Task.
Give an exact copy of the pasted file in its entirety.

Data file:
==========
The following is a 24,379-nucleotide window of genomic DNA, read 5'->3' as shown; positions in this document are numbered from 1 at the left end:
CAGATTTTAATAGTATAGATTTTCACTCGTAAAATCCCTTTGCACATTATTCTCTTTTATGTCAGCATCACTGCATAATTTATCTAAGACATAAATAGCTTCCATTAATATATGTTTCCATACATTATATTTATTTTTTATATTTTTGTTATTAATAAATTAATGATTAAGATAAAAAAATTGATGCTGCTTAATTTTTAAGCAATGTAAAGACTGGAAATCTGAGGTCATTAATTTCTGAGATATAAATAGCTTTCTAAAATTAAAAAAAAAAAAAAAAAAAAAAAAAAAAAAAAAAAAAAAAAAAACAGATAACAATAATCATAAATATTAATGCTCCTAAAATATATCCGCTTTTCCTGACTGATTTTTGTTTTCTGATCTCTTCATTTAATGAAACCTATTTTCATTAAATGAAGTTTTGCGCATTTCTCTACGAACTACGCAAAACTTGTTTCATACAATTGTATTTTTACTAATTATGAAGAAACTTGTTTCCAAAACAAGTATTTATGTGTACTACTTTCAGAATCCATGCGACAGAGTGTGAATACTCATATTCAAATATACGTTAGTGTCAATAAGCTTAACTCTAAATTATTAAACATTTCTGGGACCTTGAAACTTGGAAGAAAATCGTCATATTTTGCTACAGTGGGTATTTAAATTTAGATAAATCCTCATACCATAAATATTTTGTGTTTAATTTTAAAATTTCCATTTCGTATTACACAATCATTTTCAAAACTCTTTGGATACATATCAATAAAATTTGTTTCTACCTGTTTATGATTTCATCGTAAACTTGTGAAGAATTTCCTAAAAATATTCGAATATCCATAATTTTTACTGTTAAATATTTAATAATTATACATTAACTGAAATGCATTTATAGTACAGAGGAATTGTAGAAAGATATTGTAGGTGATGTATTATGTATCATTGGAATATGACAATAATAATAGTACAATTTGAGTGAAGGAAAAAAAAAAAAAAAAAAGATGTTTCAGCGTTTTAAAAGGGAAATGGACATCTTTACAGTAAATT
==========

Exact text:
The following is a 24,379-nucleotide window of genomic DNA, read 5'->3' as shown; positions in this document are numbered from 1 at the left end:
CAGATTTTAATAGTATAGATTTTCACTCGTAAAATCCCTTTGCACATTATTCTCTTTTATGTCAGCATCACTGCATAATTTATCTAAGACATAAATAGCTTCCATTAATATATGTTTCCATACATTATATTTATTTTTTATATTTTTGTTATTAATAAATTAATGATTAAGATAAAAAAATTGATGCTGCTTAATTTTTAAGCAATGTAAAGACTGGAAATCTGAGGTCATTAATTTCTGAGATATAAATAGCTTTCTAAAATTAAAAAAAAAAAAAAAAAAAAAAAAAAAAAAAAAAAAAAAAAAAACAGATAACAATAATCATAAATATTAATGCTCCTAAAATATATCCGCTTTTCCTGACTGATTTTTGTTTTCTGATCTCTTCATTTAATGAAACCTATTTTCATTAAATGAAGTTTTGCGCATTTCTCTACGAACTACGCAAAACTTGTTTCATACAATTGTATTTTTACTAATTATGAAGAAACTTGTTTCCAAAACAAGTATTTATGTGTACTACTTTCAGAATCCATGCGACAGAGTGTGAATACTCATATTCAAATATACGTTAGTGTCAATAAGCTTAACTCTAAATTATTAAACATTTCTGGGACCTTGAAACTTGGAAGAAAATCGTCATATTTTGCTACAGTGGGTATTTAAATTTAGATAAATCCTCATACCATAAATATTTTGTGTTTAATTTTAAAATTTCCATTTCGTATTACACAATCATTTTCAAAACTCTTTGGATACATATCAATAAAATTTGTTTCTACCTGTTTATGATTTCATCGTAAACTTGTGAAGAATTTCCTAAAAATATTCGAATATCCATAATTTTTACTGTTAAATATTTAATAATTATACATTAACTGAAATGCATTTATAGTACAGAGGAATTGTAGAAAGATATTGTAGGTGATGTATTATGTATCATTGGAATATGACAATAATAATAGTACAATTTGAGTGAAGGAAAAAAAAAAAAAAAAAAGATGTTTCAGCGTTTTAAAAGGGAAATGGACATCTTTACAGTAAATT